“There is no need to die in this war. I advise you to live.”

So said a solemn Ukrainian President Volodymyr Zelenskiy, apparently telling his troops to surrender. Except that it wasn’t Zelenskiy at all. It was a deepfake video that went viral in March 2022.

As deepfake technology advances, Russian disinformation is infiltrating Telegram groups and parroting pro-Kremlin narratives, with dangerous implications for European democracies, this investigation reveals.

Against the backdrop of Russia’s invasion of Ukraine, deepfakes have evolved into a political weapon, laying the groundwork for even greater disinformation in future conflicts. Already, propagandists and conspiracy theorists are manipulating pixels to blur the lines between fact and fiction, reality and lies.

This investigation focuses on the digital landscapes of Spain and Italy, where experts say disinformation cases are doubling even as resources to monitor the phenomenon are diminishing. Inadequately trained artificial intelligence systems and a dearth of funds for fact-checking allow the rapid spread of false content to specific audience profiles.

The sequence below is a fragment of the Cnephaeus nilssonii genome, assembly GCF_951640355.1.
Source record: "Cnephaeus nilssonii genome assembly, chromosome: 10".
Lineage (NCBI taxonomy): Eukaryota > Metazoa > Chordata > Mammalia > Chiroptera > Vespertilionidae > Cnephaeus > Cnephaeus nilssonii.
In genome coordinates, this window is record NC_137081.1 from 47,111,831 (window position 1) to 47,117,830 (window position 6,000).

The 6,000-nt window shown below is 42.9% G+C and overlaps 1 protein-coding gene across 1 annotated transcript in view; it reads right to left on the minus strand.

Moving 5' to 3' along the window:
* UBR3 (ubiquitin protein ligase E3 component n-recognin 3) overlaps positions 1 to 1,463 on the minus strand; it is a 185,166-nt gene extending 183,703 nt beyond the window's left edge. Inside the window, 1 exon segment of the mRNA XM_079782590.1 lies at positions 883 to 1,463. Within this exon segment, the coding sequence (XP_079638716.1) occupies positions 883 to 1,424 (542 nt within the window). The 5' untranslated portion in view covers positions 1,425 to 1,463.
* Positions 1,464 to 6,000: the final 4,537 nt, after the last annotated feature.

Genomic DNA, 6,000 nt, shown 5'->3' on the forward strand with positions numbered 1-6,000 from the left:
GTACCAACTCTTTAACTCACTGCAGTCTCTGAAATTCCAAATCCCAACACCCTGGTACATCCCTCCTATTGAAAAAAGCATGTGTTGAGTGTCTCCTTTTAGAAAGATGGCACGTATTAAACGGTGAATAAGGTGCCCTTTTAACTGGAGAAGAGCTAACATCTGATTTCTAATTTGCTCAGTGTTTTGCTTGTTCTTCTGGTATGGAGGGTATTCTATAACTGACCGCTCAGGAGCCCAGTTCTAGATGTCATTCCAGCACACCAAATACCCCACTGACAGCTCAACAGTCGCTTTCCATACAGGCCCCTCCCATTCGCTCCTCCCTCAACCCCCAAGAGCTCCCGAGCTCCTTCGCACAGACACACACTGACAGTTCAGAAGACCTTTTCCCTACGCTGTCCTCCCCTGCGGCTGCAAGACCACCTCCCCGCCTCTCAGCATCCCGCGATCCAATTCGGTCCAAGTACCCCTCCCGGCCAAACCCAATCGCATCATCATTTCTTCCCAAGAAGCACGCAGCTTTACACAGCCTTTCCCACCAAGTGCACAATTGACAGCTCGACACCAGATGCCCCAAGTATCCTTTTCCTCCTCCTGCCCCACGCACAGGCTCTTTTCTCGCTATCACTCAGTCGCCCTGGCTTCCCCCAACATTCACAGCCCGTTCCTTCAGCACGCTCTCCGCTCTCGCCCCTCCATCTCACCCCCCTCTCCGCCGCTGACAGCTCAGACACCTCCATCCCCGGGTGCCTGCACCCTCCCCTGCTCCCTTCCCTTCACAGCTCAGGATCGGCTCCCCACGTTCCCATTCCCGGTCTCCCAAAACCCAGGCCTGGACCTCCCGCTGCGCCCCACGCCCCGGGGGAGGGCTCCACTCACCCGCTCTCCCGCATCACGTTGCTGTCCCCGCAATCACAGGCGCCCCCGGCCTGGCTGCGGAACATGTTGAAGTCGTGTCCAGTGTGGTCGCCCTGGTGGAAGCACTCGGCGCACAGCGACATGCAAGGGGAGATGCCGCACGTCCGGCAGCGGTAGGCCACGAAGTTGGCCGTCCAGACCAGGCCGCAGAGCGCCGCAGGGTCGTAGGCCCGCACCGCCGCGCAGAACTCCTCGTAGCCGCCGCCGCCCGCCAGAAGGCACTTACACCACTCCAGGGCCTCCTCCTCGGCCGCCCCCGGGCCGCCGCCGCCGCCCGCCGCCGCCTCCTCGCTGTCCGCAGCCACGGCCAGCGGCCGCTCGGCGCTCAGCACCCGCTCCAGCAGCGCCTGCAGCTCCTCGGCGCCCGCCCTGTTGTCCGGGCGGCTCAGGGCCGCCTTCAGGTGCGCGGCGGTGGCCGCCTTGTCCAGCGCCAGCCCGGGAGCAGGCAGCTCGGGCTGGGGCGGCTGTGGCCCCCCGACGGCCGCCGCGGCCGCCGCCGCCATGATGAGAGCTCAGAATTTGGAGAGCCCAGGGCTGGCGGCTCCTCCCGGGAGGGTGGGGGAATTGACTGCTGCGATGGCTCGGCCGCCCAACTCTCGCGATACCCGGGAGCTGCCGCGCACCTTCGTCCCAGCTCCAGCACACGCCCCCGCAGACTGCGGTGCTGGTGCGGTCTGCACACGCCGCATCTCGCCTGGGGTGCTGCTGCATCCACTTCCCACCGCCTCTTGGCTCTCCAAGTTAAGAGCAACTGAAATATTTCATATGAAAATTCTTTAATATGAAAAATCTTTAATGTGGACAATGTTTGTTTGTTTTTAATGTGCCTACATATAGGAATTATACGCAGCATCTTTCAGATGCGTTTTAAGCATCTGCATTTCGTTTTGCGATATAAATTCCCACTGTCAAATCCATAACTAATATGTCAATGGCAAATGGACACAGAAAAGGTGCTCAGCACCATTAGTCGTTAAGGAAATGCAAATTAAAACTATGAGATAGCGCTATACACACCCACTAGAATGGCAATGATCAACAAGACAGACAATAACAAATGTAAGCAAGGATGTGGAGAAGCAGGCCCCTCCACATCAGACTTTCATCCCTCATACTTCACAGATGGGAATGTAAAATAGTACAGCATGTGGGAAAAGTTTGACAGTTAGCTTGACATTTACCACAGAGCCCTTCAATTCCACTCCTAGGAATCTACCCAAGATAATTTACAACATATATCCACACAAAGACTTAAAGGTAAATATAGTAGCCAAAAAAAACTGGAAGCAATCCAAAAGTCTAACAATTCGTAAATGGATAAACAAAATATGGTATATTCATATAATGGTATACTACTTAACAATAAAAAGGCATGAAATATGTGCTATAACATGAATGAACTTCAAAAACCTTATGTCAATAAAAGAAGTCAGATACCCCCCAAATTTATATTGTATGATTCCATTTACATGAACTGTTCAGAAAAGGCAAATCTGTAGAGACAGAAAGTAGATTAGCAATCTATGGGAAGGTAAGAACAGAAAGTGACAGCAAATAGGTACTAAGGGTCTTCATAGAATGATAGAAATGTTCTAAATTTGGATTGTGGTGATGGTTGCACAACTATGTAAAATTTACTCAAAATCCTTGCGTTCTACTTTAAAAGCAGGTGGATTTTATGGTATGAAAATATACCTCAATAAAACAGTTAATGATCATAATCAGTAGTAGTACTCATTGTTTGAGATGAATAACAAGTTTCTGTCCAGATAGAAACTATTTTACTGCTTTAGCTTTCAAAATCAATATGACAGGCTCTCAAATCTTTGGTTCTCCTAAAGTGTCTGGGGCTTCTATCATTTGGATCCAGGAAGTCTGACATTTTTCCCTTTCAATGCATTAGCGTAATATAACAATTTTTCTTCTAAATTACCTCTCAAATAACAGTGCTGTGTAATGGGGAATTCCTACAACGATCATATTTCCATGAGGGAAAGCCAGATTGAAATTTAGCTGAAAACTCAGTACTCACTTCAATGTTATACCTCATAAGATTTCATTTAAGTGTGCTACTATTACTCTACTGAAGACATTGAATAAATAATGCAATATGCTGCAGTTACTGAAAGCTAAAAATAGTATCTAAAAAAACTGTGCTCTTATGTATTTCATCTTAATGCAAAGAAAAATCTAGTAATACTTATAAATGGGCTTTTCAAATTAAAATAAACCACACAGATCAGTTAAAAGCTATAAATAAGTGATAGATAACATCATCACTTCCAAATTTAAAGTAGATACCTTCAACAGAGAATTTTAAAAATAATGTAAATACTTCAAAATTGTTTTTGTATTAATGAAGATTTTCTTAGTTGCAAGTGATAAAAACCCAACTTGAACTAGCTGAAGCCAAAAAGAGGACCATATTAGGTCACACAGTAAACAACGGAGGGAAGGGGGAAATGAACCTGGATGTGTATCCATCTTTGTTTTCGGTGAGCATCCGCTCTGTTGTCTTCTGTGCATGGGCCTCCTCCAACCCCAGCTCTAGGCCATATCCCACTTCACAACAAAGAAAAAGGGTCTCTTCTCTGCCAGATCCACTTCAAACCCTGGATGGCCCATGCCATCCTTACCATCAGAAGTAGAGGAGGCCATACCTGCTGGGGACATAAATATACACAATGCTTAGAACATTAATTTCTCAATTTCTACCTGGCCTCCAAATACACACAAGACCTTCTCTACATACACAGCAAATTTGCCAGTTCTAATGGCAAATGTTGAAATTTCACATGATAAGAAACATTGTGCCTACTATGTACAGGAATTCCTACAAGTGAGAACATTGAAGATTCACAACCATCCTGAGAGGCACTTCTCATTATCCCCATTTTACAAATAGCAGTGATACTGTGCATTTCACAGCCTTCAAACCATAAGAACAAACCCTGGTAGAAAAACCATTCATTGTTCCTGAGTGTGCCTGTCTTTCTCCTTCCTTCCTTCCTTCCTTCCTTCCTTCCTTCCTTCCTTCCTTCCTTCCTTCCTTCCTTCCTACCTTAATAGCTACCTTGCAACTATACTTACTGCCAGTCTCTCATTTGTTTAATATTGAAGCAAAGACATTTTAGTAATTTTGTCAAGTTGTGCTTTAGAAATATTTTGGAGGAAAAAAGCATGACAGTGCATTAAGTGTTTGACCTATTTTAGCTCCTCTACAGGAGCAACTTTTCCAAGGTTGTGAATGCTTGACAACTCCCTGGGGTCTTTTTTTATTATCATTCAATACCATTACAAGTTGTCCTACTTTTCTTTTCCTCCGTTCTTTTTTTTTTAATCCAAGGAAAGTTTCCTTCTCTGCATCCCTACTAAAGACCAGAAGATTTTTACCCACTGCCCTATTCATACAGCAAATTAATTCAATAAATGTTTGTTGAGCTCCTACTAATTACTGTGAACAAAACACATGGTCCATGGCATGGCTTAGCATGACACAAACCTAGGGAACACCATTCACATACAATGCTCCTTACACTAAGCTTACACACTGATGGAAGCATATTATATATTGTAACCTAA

Despite the European Digital Services Act and the initial approval of the AI Act by the European Parliament, “AI has made disinformation a trend, facilitating the creation of false content,” notes Erika Mangonara of the European Agency for Cyber Security. “The real target is civil society, contaminating the information environment.”

This investigation by freelancers Vittoria Torsello, Cristina Girones and Giovana Faria exposes manipulation tactics that threaten our information ecosystem in times of conflict.

By spotlighting the European front of the Russian disinformation campaign and dissecting the mechanics of deepfake creation and dissemination, the investigation raises awareness about the urgent need for effective countermeasures.


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